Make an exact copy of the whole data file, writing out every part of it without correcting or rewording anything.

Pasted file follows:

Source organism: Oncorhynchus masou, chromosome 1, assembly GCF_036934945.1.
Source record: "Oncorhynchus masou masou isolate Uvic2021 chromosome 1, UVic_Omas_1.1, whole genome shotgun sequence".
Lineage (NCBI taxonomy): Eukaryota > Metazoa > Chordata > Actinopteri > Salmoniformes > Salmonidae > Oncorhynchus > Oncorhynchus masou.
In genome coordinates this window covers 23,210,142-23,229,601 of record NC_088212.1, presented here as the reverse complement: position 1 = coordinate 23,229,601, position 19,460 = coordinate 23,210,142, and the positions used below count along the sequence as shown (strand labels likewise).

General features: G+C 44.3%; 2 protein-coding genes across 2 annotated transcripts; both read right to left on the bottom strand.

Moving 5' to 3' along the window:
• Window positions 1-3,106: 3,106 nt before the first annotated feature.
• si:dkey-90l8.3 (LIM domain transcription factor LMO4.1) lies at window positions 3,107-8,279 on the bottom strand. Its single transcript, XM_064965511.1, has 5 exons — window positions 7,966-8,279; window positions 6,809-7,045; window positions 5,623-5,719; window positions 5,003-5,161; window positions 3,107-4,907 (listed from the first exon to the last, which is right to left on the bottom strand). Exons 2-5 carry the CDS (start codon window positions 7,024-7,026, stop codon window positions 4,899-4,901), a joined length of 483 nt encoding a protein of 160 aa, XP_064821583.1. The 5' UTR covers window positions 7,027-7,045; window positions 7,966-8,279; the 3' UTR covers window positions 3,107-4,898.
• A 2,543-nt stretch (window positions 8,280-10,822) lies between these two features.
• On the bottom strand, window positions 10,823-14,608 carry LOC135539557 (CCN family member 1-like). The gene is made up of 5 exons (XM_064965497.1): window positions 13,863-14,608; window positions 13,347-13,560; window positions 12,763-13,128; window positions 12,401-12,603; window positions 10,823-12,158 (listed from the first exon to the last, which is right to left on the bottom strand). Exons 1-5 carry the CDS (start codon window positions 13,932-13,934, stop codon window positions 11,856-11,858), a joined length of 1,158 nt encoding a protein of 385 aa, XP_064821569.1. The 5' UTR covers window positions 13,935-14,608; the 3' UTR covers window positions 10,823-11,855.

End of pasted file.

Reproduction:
Source organism: Oncorhynchus masou, chromosome 1, assembly GCF_036934945.1.
Source record: "Oncorhynchus masou masou isolate Uvic2021 chromosome 1, UVic_Omas_1.1, whole genome shotgun sequence".
Lineage (NCBI taxonomy): Eukaryota > Metazoa > Chordata > Actinopteri > Salmoniformes > Salmonidae > Oncorhynchus > Oncorhynchus masou.
In genome coordinates this window covers 23,210,142-23,229,601 of record NC_088212.1, presented here as the reverse complement: position 1 = coordinate 23,229,601, position 19,460 = coordinate 23,210,142, and the positions used below count along the sequence as shown (strand labels likewise).

General features: G+C 44.3%; 2 protein-coding genes across 2 annotated transcripts; both read right to left on the bottom strand.

Moving 5' to 3' along the window:
• Window positions 1-3,106: 3,106 nt before the first annotated feature.
• si:dkey-90l8.3 (LIM domain transcription factor LMO4.1) lies at window positions 3,107-8,279 on the bottom strand. Its single transcript, XM_064965511.1, has 5 exons — window positions 7,966-8,279; window positions 6,809-7,045; window positions 5,623-5,719; window positions 5,003-5,161; window positions 3,107-4,907 (listed from the first exon to the last, which is right to left on the bottom strand). Exons 2-5 carry the CDS (start codon window positions 7,024-7,026, stop codon window positions 4,899-4,901), a joined length of 483 nt encoding a protein of 160 aa, XP_064821583.1. The 5' UTR covers window positions 7,027-7,045; window positions 7,966-8,279; the 3' UTR covers window positions 3,107-4,898.
• A 2,543-nt stretch (window positions 8,280-10,822) lies between these two features.
• On the bottom strand, window positions 10,823-14,608 carry LOC135539557 (CCN family member 1-like). The gene is made up of 5 exons (XM_064965497.1): window positions 13,863-14,608; window positions 13,347-13,560; window positions 12,763-13,128; window positions 12,401-12,603; window positions 10,823-12,158 (listed from the first exon to the last, which is right to left on the bottom strand). Exons 1-5 carry the CDS (start codon window positions 13,932-13,934, stop codon window positions 11,856-11,858), a joined length of 1,158 nt encoding a protein of 385 aa, XP_064821569.1. The 5' UTR covers window positions 13,935-14,608; the 3' UTR covers window positions 10,823-11,855.